Half-week homework: Mirrors

“Siddhartha stood still; he bent over the water in order to hear better. He saw his face reflected in the quietly moving water, and there was something in this reflection that reminded him of something he had forgotten and when he reflected on it, he remembered.”

Hermann Hesse, Siddhartha (as translated by Hilda Rosner)

Having recently finished reading the intensely meditative masterpiece of German literature, Siddhartha, I couldn’t help but take an introspective dive myself. There are many paths by which to do so, but I come now humbly suggesting one germane to our relevant interests.

Your photography challenge this week is to seek out literal reflections and experiment with mirrors. Metaphorical reflection and personal growth are optional, but highly encouraged. Share your favorite shots with us on our Facebook page or on Instagram tagged #mymikescamera #halfweekhomework!

The things we see are all technically reflections of light, with varying amounts of differently-colored light being absorbed by visible objects (thereby giving them their color and visible textures). Mirrors are special in that they pass on almost all of the light cast upon their surfaces; rather than being seen themselves, they provide alternative visions of other objects.

One of my favorite ways to take advantage of this property is to create analog composite photos. With the right angles and careful placement, you can make an image that appears to have had another pasted on top of it. It’s a great opportunity for yin-yang contrasting images or realistic-surrealism.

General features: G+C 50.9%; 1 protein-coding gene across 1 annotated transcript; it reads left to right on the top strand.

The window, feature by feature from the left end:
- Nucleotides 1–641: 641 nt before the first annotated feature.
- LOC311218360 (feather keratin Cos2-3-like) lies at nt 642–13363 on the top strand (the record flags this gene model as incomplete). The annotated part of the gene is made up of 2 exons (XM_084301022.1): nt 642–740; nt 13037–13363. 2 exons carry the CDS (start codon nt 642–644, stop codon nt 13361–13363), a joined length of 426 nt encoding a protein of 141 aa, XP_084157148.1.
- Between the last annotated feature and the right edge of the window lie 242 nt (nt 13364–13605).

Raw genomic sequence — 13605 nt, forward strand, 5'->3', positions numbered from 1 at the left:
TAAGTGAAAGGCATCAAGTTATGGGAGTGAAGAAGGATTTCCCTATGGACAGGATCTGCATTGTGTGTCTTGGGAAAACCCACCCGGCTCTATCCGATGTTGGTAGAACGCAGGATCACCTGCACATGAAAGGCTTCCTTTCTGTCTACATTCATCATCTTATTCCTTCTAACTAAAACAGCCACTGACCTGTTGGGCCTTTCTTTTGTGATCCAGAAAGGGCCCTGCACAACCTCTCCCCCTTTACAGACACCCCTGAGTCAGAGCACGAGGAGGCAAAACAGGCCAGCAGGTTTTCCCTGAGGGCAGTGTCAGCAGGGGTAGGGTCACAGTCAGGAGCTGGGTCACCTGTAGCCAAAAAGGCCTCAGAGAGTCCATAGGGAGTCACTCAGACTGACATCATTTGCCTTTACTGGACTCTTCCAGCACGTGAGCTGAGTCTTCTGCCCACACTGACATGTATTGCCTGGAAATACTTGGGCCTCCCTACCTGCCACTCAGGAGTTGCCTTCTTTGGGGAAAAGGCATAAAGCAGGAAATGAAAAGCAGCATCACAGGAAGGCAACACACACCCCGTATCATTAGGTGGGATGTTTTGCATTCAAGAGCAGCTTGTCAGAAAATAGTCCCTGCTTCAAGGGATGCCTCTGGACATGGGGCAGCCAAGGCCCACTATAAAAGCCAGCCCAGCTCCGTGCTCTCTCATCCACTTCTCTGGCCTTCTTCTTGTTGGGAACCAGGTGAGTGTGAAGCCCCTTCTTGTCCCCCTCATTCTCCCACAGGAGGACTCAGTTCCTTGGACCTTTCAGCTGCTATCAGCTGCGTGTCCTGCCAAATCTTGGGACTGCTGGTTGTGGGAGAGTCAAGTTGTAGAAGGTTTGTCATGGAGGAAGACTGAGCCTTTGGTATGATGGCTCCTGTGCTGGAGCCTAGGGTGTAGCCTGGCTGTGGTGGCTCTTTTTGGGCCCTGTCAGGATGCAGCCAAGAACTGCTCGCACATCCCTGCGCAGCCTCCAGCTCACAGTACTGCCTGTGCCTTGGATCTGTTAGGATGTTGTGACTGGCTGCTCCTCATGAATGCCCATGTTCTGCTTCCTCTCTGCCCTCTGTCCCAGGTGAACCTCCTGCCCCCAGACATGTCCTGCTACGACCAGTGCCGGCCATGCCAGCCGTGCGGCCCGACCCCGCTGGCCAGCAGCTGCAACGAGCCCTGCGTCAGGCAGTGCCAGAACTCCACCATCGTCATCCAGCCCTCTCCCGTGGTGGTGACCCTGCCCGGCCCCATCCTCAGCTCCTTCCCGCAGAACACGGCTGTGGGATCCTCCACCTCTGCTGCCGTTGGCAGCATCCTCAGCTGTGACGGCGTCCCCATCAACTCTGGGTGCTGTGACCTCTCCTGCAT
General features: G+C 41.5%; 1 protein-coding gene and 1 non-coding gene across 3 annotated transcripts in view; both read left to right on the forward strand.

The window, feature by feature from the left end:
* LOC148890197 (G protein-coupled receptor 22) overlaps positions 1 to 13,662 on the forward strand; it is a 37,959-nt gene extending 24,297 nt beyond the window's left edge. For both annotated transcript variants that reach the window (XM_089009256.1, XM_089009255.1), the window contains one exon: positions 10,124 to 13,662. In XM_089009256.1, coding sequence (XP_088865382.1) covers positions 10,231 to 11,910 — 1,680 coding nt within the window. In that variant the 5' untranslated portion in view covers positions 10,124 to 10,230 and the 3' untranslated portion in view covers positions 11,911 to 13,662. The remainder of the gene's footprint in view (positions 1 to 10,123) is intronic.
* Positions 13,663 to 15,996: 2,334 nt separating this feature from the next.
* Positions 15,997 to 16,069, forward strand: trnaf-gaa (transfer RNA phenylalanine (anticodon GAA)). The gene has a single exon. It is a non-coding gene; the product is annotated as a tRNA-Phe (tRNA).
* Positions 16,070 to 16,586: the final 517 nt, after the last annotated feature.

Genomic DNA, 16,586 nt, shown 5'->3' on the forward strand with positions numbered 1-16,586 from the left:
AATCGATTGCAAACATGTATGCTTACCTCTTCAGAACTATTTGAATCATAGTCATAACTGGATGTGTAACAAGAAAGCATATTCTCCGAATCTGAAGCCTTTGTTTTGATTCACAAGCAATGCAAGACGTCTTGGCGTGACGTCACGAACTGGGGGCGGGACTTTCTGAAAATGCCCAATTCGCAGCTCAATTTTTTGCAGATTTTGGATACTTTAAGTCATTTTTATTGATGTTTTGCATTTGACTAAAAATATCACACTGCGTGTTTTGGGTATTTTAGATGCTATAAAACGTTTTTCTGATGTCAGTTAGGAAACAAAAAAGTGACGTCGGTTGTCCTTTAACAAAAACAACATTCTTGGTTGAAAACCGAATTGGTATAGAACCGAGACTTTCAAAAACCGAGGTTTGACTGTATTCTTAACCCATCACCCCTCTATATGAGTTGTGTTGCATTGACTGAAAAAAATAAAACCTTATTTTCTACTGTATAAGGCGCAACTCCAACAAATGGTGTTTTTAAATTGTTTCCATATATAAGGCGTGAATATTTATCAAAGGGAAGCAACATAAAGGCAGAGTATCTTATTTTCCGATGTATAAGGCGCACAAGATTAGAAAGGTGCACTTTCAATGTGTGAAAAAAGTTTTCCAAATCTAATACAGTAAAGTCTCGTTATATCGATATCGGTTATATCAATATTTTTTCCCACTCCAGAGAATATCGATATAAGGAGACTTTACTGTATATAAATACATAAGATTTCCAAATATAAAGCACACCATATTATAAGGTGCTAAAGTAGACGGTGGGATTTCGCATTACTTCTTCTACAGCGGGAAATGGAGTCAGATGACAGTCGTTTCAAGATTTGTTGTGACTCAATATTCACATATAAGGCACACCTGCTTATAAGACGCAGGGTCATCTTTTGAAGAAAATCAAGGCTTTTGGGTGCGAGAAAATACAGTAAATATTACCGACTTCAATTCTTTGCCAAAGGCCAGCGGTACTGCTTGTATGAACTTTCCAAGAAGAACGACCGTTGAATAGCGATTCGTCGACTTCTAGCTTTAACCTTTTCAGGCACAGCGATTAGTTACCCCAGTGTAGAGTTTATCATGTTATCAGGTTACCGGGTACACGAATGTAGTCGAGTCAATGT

The fact that you, the photographer, can easily become a part of the image is another complicating factor. If you don’t want to show up, preventing it is an excellent exercise in visualizing the way that light moves. If you do, on the other hand, the unique qualities of a photographic self-portrait become evident (as opposed to the way one would so a self-representative painting or sculpture). You can show yourself with or without the camera, for example, or you can creatively arrange mirrors to create a truly unexpected composition.

Pro tip: it’s usually quite easy to find mirrors of all sizes and shapes at thrift stores. You can get quite creative without breaking the bank.

Non-human subjects can be fascinating as well. Without digitally altering anything, you can distort or transform bits of the world around you to create a vision all your own. Extend scenes of your own devising with artificial still waters, or gang up a few mirrors to create a vision of infinity. (That one creates a particular challenge if you want to stay out of the image!)

So, put on The English Beat or Michael Jackson and get reflective. Can’t wait to see what you all are able to create!

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